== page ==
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ABS 362

 Code: ABS 362

  Country: India (Kurkihar, Bihar)

  Style: Late Pala Style

  Date: 1000 - 1100

  Dimensions in cm WxHxD: 8.8 x 12.5 x 4.5

  Materials: Bronze, inset with rubies

Avalokiteshvara Padmapani (the lotus holder) is a bodhisattva that embodies the compassion of all Buddhas. He is the one of the most revered bodhisattvas in Mahayana Buddhism.
He is seated in the attitude of ease (lalitasana) on a double lotus pedestal. A lotus flower (padma) blooms next to his left shoulder. He wears princely ornaments: a necklace with a pendant, and ornaments on both upper arms. In the manner of Indian ascetics, he wears his hair knotted in a matted crown (jatamukuta).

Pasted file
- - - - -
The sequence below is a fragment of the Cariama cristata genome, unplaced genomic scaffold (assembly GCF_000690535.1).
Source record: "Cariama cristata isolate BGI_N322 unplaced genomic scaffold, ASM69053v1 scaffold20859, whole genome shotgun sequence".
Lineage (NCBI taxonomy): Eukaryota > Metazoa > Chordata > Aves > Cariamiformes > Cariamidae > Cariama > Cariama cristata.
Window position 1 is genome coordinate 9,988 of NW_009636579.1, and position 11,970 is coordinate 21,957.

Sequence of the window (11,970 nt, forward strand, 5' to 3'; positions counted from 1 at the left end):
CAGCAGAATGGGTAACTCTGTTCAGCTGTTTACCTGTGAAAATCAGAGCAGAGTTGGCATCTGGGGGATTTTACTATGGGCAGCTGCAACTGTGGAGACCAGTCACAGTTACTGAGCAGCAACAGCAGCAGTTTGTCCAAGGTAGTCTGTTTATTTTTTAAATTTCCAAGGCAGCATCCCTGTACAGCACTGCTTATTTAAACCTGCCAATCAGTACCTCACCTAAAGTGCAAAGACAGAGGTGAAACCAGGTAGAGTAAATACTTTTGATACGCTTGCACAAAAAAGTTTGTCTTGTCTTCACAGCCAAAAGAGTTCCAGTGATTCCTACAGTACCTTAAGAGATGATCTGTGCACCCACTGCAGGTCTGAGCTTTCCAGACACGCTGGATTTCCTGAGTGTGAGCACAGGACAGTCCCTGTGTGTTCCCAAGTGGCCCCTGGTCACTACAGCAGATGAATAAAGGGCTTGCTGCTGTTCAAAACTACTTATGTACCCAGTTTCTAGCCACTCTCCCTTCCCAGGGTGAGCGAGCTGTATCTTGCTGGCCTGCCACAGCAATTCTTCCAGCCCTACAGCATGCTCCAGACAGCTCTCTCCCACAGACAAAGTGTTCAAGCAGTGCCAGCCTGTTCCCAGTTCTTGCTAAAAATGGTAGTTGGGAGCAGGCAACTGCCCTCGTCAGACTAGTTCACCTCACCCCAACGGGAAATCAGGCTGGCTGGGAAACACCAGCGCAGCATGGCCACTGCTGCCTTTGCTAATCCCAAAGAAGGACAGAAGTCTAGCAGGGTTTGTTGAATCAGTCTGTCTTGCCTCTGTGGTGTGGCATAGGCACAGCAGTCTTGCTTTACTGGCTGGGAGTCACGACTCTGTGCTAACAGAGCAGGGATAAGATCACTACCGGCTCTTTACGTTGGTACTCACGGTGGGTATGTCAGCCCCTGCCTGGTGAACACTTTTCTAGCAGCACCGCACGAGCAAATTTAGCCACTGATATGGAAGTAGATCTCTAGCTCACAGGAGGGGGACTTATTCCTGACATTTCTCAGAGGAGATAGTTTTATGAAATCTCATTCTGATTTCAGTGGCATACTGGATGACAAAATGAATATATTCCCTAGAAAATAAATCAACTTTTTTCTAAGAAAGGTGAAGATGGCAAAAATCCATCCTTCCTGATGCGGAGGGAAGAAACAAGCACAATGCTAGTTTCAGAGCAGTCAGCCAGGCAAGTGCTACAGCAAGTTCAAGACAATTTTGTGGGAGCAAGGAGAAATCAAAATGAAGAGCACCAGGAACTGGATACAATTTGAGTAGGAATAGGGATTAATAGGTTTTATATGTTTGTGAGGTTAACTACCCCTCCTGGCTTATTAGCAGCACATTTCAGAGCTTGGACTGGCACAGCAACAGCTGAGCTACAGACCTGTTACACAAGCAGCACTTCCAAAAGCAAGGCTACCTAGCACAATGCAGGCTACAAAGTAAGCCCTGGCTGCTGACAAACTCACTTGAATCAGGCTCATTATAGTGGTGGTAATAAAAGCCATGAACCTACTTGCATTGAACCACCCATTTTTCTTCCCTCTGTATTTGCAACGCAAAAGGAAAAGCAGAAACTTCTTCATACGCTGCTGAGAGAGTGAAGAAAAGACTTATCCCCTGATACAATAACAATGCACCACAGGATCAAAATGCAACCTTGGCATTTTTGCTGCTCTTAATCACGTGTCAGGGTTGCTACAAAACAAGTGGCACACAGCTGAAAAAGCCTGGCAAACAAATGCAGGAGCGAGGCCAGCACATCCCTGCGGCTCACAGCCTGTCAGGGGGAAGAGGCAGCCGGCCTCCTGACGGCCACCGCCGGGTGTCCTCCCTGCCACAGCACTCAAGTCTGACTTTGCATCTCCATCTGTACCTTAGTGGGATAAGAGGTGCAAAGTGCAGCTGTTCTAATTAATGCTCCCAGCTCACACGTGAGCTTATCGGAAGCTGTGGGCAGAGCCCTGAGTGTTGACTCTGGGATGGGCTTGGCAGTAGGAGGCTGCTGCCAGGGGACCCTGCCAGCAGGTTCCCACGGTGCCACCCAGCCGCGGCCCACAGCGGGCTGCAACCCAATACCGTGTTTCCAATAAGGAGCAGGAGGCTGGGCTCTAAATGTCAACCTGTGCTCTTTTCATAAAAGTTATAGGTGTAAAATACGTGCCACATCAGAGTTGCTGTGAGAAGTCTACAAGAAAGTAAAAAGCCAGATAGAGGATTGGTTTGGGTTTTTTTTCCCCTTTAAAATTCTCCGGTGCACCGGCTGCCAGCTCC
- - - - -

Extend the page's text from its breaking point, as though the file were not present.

Bodhisattvas have generated bodhicitta (the mind of enlightenment), and vowed to help all sentient beings until each and every one is free from suffering. Bodhisattvas can live incarnated in this world or dwell in a subtle body in the realm of sambogakaya, where they can be reached through meditation. Bodhisattvas are also named “the Buddhas lions”. Bodhisattvas put into practise the six basic paramitas (virtues): charity, morality, patience, effort, concentration and wisdom (dana, sila, ksanti, verya, dhyana and prajna) and the four paramitas which derive from the basic ones: skillfull means, vows, power and knowledge (upaya, pranidhana, bala and jnana). Among the many, there are eight great or divine bodhisattvas. In the Nispanna Yogavali of Mahapandita Abhayakara Gupta three sets of sixteen bodhisattvas are mentioned.